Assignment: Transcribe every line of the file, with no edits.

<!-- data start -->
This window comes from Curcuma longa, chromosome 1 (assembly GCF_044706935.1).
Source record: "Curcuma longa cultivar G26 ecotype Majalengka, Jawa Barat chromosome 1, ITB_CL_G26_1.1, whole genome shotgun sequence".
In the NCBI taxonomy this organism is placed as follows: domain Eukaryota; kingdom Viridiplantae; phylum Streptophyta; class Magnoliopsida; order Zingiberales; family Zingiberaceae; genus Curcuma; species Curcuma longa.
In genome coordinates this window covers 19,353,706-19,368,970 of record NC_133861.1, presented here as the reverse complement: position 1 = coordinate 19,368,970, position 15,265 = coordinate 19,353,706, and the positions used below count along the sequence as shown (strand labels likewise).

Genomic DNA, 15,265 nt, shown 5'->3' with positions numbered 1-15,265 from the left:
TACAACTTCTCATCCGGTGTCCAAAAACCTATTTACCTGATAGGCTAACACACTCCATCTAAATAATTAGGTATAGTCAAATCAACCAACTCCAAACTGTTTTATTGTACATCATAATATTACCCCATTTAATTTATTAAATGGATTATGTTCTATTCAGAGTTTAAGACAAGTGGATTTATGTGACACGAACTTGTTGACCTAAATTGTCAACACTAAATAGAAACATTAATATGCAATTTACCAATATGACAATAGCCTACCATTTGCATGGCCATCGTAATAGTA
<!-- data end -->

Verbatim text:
This window comes from Curcuma longa, chromosome 1 (assembly GCF_044706935.1).
Source record: "Curcuma longa cultivar G26 ecotype Majalengka, Jawa Barat chromosome 1, ITB_CL_G26_1.1, whole genome shotgun sequence".
In the NCBI taxonomy this organism is placed as follows: domain Eukaryota; kingdom Viridiplantae; phylum Streptophyta; class Magnoliopsida; order Zingiberales; family Zingiberaceae; genus Curcuma; species Curcuma longa.
In genome coordinates this window covers 19,353,706-19,368,970 of record NC_133861.1, presented here as the reverse complement: position 1 = coordinate 19,368,970, position 15,265 = coordinate 19,353,706, and the positions used below count along the sequence as shown (strand labels likewise).

Genomic DNA, 15,265 nt, shown 5'->3' with positions numbered 1-15,265 from the left:
TACAACTTCTCATCCGGTGTCCAAAAACCTATTTACCTGATAGGCTAACACACTCCATCTAAATAATTAGGTATAGTCAAATCAACCAACTCCAAACTGTTTTATTGTACATCATAATATTACCCCATTTAATTTATTAAATGGATTATGTTCTATTCAGAGTTTAAGACAAGTGGATTTATGTGACACGAACTTGTTGACCTAAATTGTCAACACTAAATAGAAACATTAATATGCAATTTACCAATATGACAATAGCCTACCATTTGCATGGCCATCGTAATAGTA